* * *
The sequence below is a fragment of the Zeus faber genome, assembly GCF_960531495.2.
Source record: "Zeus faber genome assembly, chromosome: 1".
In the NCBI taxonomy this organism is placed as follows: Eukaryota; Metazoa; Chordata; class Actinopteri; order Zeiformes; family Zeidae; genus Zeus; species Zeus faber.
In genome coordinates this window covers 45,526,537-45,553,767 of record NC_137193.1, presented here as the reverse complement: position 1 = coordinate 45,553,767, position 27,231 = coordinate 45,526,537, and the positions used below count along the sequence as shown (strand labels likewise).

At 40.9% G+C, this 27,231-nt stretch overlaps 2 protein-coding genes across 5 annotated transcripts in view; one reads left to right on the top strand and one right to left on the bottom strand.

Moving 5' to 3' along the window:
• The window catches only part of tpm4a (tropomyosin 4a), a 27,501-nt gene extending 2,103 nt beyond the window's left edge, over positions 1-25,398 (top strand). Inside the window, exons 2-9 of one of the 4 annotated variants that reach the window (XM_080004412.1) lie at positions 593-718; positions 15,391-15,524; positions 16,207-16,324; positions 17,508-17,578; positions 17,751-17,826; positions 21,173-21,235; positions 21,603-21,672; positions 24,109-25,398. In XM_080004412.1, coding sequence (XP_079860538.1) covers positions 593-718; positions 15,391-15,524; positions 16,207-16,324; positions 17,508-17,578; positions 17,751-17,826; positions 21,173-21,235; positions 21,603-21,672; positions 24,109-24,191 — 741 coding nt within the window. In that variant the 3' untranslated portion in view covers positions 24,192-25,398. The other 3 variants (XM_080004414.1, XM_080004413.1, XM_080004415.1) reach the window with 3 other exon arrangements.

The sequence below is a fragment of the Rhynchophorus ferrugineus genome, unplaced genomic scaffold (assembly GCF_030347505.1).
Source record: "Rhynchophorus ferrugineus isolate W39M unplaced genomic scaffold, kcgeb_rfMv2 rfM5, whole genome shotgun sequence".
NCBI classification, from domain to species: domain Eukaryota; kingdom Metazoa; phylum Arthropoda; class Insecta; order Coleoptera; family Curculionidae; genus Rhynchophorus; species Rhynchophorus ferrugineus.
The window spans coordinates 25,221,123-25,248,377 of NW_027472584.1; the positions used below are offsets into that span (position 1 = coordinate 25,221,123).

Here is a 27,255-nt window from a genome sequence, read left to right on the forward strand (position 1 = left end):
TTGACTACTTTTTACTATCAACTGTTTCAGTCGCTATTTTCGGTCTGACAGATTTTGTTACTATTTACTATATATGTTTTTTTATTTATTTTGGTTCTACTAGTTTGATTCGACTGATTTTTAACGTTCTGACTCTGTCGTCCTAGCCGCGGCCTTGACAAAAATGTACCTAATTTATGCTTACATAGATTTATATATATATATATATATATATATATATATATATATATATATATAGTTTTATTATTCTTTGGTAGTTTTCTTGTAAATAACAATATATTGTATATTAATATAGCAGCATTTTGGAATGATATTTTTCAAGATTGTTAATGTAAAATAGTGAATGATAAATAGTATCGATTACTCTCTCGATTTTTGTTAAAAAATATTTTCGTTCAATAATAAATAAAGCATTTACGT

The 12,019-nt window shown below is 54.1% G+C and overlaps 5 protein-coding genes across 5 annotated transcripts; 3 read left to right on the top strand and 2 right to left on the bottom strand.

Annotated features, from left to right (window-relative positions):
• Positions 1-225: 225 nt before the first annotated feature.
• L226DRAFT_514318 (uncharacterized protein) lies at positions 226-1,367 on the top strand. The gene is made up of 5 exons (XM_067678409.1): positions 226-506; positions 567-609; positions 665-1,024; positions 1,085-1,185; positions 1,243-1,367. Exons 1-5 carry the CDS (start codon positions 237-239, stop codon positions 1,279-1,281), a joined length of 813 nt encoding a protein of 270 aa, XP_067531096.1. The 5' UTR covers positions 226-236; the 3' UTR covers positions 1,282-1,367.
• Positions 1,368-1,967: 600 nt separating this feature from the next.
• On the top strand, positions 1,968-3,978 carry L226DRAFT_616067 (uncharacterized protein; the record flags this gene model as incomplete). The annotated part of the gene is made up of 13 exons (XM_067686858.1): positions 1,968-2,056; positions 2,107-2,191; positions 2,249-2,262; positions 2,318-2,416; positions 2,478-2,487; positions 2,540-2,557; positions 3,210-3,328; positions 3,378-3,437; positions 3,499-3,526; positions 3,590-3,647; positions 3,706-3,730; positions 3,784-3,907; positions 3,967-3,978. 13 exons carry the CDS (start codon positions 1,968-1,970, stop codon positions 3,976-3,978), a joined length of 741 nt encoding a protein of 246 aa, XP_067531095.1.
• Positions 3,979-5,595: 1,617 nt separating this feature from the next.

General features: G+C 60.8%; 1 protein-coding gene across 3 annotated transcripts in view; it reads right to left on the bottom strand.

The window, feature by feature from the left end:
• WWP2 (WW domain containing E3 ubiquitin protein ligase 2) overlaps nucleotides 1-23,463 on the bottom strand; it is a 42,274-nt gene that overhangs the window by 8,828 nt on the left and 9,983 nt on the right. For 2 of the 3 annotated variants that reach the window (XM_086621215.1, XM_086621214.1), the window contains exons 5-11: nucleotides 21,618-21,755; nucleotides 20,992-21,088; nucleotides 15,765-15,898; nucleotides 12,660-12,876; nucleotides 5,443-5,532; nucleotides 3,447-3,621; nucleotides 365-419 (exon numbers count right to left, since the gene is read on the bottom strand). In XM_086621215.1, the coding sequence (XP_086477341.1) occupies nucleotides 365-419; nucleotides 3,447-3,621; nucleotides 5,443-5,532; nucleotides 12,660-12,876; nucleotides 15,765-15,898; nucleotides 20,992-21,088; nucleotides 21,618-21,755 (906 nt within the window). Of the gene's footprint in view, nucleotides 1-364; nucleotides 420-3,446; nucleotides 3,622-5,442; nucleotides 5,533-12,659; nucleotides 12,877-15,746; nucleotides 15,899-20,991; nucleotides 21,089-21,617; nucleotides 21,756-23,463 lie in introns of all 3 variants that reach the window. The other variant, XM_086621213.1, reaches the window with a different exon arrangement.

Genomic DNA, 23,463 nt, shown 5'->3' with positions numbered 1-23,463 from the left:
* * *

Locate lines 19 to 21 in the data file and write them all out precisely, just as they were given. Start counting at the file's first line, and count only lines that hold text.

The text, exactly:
• On the top strand, positions 1,968-3,978 carry L226DRAFT_616067 (uncharacterized protein; the record flags this gene model as incomplete). The annotated part of the gene is made up of 13 exons (XM_067686858.1): positions 1,968-2,056; positions 2,107-2,191; positions 2,249-2,262; positions 2,318-2,416; positions 2,478-2,487; positions 2,540-2,557; positions 3,210-3,328; positions 3,378-3,437; positions 3,499-3,526; positions 3,590-3,647; positions 3,706-3,730; positions 3,784-3,907; positions 3,967-3,978. 13 exons carry the CDS (start codon positions 1,968-1,970, stop codon positions 3,976-3,978), a joined length of 741 nt encoding a protein of 246 aa, XP_067531095.1.
• Positions 3,979-5,595: 1,617 nt separating this feature from the next.

General features: G+C 60.8%; 1 protein-coding gene across 3 annotated transcripts in view; it reads right to left on the bottom strand.